Albert Einstein once said, “The most important decision we make is whether we believe we live in a friendly or hostile universe.” It’s an important question because our answer determines how we frame the world around us – including how we view our own financial picture. If we think the world is out to get us it essentially means turning ourselves over to fear and suspicion and turning our lives into one endless string of fearful events after another. Alternatively, if we think the world is a place of imperfect souls looking for genuine connection and mutual benefit, we open up a world of freedom and opportunity. Even though no one would have any trouble justifying a pessimistic world view, we could just as easily make a strong case for the opposite. This being the case it probably makes more sense to treat the universe as a friendly place – including the financial universe. When it comes to our own financial universe we each have a choice between a positive and empowered point of view and a negative and fearful one. Assuming we prefer less fear to more fear when it comes to our finances, the question then becomes how to properly frame the world to conquer our fear.
The first step is to remove the chaos and mystery from our economic world view and frame things in a more reasonable and manageable way. For example, just like pretty much everything else in the universe, the world economy and the capital markets are cyclical. They continuously fluctuate between periods of greed and fear. This is what the economy and markets are all about; expansion and contraction, overconfidence and pessimism. Whatever mysteries the capital markets hold, for the most part, we do understand their cyclical nature.
Once we understand this, we each get to decide the extent to which our corner of the universe is affected by wherever we’re at in the economic cycle and the degree to which we care. For the most part, the best policy is not to know and not to care – at least not too much. We can hire somebody to watch those things for us unless we find them inherently interesting. The fact is hard work and talent will always be in demand at all times whether we work for ourselves or for someone else. So in the big scheme of things, our own personal work ethic – which we have direct control over – will always have a stronger bearing on our lives than the economy, which we have no control over.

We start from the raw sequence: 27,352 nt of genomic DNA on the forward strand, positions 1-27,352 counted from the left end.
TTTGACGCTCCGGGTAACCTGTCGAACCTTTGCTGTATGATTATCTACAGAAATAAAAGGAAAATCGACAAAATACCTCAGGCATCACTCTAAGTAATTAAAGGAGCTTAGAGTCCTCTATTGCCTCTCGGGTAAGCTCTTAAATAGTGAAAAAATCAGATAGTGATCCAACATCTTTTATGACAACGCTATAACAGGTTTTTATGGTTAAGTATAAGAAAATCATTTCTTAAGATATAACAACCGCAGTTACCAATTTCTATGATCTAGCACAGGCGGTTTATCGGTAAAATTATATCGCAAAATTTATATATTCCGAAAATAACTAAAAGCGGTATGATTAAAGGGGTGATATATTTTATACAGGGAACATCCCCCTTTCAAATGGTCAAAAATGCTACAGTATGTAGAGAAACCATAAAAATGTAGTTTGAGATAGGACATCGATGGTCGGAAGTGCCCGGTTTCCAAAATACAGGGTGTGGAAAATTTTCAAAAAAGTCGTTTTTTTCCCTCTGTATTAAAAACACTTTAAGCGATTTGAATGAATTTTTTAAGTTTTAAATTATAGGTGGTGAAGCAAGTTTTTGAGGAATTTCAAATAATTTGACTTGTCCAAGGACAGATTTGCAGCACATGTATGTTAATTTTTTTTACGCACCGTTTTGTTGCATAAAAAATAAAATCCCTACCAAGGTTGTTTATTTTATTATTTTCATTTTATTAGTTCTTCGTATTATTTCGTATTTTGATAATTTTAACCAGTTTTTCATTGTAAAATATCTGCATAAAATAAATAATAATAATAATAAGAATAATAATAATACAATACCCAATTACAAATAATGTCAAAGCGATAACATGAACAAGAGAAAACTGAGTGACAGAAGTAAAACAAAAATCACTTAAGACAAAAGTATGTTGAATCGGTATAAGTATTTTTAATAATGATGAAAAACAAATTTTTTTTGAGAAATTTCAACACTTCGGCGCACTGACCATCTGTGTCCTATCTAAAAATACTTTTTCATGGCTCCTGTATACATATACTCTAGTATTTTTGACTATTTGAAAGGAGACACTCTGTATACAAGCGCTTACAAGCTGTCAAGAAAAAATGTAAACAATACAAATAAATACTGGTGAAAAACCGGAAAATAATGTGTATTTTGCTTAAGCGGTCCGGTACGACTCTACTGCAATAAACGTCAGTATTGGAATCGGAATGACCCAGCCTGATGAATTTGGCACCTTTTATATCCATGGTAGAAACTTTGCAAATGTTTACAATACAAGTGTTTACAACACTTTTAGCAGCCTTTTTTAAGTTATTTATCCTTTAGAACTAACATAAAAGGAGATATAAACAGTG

We can view the stock market in the same way. The market also fluctuates back and forth between cycles of greed and fear, but over the long-term it has produced an average compounded rate of return of about 9.5%. If we gain just one insight from this little piece of information, it should be that we really can’t expect the market to do much more for us than that. Once that’s settled, we can get on with our lives without chasing unrealistic expectations or worrying about whether or not we’re missing out on the next hot stock tip. By the way, long-term government bonds have historically yielded about 5.5% so we don’t have to worry about what to expect from them either.
The goal is to frame our understanding of the financial world in broad terms and accept the fact that we only control our own little piece of it. This takes some of the mystery and fear out of our daily lives as we focus on the things we can control, like our own work ethic and ingenuity, rather than the things we can’t. It also provides a context within which we simplify the world by letting go of unnecessary complexity and noise. Like Einstein said, “Any fool can make things bigger, more complex… It takes a touch of genius – and a lot of courage – to move in the opposite direction.”